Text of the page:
Reid’s love of cardinals had inspired him to join a Facebook group called “Anything Cardinals,” filled with stories, photographs, and images of the birds. In January 2019, he began posting his cardinal paintings, a series he has since named “Visitors from Heaven,” and was overwhelmed with the responses, from Iceland to Ireland, Africa to Australia, Turkey to Thailand — whether cardinals are indigenous to the country or not — and particularly from people who had lost a child, a parent, a spouse.
“People see males, females, likenesses of relatives” in the angels, and requests for commissioned portraits with Reid’s signature cardinal and unfocused, shadowy angels have come from 30 states and Canada. “And everyone has heard about the cardinal as a sign,” he says. “Muslims, Christians, Buddhists, Catholics — doesn’t matter their spiritual belief; they relate to it.” Often, their stories are painful tales of untimely, tragic, accidental deaths. “They pour out their hearts to me,” he says, but leave the composition up to him.
Reid’s painting Sitting Pretty. painting by Raymond Reid
Working from photographs, Reid has painted 32 portraits of deceased loved ones, ages 4 to 86, and there’s a cardinal in each work. “I paint the person first,” he says, “cardinal last, on branches that are always bare. That’s my trademark, and whether the cardinal faces outward or sideways is never planned. It just comes to me.” The cardinal is never in flight, never with a cocked head, as if asking, “Should I be here? Is danger present?” It is certain, rather; sure of its place; a winged reminder of hope and a symbol of comfort.
Reid’s work is represented in private and public collections around the country, including Bank of America, Wells Fargo, Novant Health, Cone Health, and Wilkes Community College. He’s had 19 one-man shows. But he’s proudest of his portrait of Mother Teresa, a cardinal in the lower corner, now on permanent display in the Diocese of Buffalo, New York. The Comforter, his painting of a masked nurse with a cardinal resting on her shoulder, was featured in the January 2021 issue of the American Journal of Nursing.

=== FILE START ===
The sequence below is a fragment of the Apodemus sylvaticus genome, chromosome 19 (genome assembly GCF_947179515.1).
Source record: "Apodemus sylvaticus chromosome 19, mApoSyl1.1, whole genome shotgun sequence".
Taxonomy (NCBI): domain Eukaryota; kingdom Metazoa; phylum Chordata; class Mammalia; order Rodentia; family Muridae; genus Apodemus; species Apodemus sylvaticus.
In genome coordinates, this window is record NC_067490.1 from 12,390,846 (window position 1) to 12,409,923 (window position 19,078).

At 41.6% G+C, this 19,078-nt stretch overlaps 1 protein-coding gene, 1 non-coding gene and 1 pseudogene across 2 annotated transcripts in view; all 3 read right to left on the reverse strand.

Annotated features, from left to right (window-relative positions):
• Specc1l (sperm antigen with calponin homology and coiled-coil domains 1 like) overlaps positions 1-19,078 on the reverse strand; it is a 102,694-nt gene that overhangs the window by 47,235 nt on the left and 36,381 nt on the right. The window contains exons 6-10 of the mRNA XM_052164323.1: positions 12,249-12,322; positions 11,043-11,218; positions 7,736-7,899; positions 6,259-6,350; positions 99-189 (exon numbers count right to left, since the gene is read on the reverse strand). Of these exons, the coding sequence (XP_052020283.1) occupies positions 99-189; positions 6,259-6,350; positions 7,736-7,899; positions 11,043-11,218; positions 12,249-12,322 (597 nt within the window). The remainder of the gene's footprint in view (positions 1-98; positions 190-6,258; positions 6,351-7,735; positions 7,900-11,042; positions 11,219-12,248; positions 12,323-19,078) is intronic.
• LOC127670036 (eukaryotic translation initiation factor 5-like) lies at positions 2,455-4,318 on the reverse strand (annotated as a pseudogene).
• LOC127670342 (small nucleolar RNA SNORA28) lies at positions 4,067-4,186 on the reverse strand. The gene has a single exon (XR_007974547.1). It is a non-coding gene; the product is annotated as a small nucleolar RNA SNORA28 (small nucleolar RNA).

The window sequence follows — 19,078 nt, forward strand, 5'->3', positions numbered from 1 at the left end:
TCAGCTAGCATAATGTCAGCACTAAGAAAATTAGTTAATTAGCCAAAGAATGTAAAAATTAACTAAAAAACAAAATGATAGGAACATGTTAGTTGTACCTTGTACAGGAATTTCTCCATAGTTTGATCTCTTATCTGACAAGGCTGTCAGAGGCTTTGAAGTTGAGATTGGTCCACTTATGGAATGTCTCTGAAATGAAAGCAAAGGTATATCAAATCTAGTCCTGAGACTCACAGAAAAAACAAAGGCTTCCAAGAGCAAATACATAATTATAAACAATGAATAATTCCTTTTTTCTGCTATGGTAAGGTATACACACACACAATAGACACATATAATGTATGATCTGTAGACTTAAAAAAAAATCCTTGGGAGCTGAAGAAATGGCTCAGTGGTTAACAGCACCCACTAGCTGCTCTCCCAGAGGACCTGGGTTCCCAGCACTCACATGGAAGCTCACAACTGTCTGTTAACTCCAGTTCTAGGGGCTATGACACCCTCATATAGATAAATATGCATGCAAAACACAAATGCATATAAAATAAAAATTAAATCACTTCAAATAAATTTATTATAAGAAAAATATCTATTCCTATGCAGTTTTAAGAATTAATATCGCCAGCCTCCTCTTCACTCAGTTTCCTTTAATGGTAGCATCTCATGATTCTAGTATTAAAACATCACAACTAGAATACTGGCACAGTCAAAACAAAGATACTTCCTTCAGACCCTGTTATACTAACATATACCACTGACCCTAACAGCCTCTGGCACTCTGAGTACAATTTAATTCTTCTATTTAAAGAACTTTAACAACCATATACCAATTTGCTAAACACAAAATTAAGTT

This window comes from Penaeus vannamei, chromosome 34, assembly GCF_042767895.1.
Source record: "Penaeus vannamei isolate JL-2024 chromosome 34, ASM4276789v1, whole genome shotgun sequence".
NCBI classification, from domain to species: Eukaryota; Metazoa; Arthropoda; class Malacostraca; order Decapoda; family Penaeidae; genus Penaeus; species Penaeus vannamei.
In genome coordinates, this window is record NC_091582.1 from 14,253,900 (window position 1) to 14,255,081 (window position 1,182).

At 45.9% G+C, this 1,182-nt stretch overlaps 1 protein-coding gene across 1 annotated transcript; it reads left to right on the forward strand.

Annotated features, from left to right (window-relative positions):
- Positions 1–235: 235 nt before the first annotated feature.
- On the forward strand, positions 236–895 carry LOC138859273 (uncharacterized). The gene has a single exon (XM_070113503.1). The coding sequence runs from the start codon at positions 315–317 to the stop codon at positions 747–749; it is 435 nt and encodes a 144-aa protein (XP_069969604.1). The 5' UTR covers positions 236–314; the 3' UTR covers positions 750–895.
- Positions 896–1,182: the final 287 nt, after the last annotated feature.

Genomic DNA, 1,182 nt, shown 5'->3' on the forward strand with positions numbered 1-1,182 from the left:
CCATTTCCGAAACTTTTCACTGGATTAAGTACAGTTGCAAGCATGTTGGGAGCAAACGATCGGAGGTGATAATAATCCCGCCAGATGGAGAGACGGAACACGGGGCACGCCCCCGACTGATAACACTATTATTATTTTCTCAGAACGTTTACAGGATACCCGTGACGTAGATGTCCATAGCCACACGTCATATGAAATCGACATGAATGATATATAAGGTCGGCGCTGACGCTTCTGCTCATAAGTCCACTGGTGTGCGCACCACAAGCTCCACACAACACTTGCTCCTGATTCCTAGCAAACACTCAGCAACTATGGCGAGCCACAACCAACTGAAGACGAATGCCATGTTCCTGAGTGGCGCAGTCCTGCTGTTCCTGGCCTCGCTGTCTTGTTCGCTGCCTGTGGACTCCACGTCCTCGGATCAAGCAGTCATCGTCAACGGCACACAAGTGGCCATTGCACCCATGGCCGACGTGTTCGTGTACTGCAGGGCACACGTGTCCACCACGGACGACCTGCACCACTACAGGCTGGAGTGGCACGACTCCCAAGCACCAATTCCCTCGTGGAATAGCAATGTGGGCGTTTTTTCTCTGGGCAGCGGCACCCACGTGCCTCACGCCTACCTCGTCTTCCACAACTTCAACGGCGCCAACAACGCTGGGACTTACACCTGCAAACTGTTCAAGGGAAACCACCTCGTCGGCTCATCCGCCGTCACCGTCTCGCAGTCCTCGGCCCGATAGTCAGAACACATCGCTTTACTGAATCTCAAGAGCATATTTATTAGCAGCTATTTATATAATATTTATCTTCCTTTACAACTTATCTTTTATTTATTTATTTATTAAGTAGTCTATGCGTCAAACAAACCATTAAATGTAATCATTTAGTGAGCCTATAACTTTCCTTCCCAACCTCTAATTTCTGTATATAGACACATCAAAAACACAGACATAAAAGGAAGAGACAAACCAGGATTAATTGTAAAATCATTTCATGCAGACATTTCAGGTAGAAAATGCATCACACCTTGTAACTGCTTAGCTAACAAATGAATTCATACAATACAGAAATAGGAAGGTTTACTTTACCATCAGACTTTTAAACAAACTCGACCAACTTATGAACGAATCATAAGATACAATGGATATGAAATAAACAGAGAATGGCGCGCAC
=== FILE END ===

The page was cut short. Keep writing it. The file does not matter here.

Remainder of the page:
A lively, funny fellow — “I’ve been told I can’t yell ‘Fire!’ in less than 50 words,” he jokes — Reid creates his cardinals entirely from memory. In his large, lakeside lot in Kernersville, he says, “they’re here every day, and seem to come around more often since I started painting them. One morning while I was painting in the sunroom, a flock of 30 or 40 females landed in a holly tree.”
As symbols of those we’ve lost, why cardinals? Because they manage to be both perky and regal with their tufted crowns? Because they project innocence yet confidence, curiosity yet assurance? Because they always appear in pairs, never far from one another?
Cardinals are monogamous birds and often mate for life, making them a symbol not only of the Old North State but also of loyalty, constancy, and devotion. photograph by Stacey Van Berkel
In my smilax and climbing hydrangea, even in my thorny espaliered pyracantha, wrens and sparrows and purple finches make multiple nests each spring, but I’ve never seen a cardinal’s nest. Yet they flock to my feeders, and now and then perch atop the head of the small Saint Francis statue that stands amid my periwinkle. It’s a sight, that blazing red against the gray concrete of Saint Francis holding a raccoon, a chipmunk, a bear cub. Reid has a similar statue in his yard, and even as we talk, a cardinal alights there.
Frail twig or sturdy fence, on the wing or on a statue — one never knows where or when those red-feathered messengers, legendarily from heaven, will appear. So the next time your bird feeder stands empty, don’t delay in refilling. Because as Hebrews 13:2 reads, “Forget not to show love unto strangers: for thereby some have entertained angels unawares.”